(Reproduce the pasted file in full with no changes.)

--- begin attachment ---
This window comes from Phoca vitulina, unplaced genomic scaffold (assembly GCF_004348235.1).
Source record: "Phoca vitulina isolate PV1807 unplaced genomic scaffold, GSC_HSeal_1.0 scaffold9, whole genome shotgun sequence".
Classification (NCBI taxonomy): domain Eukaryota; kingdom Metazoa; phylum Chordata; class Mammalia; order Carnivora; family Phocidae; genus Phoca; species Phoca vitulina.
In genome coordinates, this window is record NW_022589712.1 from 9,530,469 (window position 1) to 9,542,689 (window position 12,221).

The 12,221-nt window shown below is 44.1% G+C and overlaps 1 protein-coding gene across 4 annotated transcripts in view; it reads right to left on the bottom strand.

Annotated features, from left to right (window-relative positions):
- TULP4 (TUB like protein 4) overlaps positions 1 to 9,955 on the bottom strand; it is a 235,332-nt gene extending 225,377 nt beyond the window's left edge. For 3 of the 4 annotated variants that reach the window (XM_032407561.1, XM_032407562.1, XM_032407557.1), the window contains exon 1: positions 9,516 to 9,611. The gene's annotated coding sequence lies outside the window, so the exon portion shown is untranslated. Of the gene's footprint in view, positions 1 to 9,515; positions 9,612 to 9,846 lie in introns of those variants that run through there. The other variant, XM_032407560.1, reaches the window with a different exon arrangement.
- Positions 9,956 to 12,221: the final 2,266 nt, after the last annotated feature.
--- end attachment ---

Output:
This window comes from Phoca vitulina, unplaced genomic scaffold (assembly GCF_004348235.1).
Source record: "Phoca vitulina isolate PV1807 unplaced genomic scaffold, GSC_HSeal_1.0 scaffold9, whole genome shotgun sequence".
Classification (NCBI taxonomy): domain Eukaryota; kingdom Metazoa; phylum Chordata; class Mammalia; order Carnivora; family Phocidae; genus Phoca; species Phoca vitulina.
In genome coordinates, this window is record NW_022589712.1 from 9,530,469 (window position 1) to 9,542,689 (window position 12,221).

The 12,221-nt window shown below is 44.1% G+C and overlaps 1 protein-coding gene across 4 annotated transcripts in view; it reads right to left on the bottom strand.

Annotated features, from left to right (window-relative positions):
- TULP4 (TUB like protein 4) overlaps positions 1 to 9,955 on the bottom strand; it is a 235,332-nt gene extending 225,377 nt beyond the window's left edge. For 3 of the 4 annotated variants that reach the window (XM_032407561.1, XM_032407562.1, XM_032407557.1), the window contains exon 1: positions 9,516 to 9,611. The gene's annotated coding sequence lies outside the window, so the exon portion shown is untranslated. Of the gene's footprint in view, positions 1 to 9,515; positions 9,612 to 9,846 lie in introns of those variants that run through there. The other variant, XM_032407560.1, reaches the window with a different exon arrangement.
- Positions 9,956 to 12,221: the final 2,266 nt, after the last annotated feature.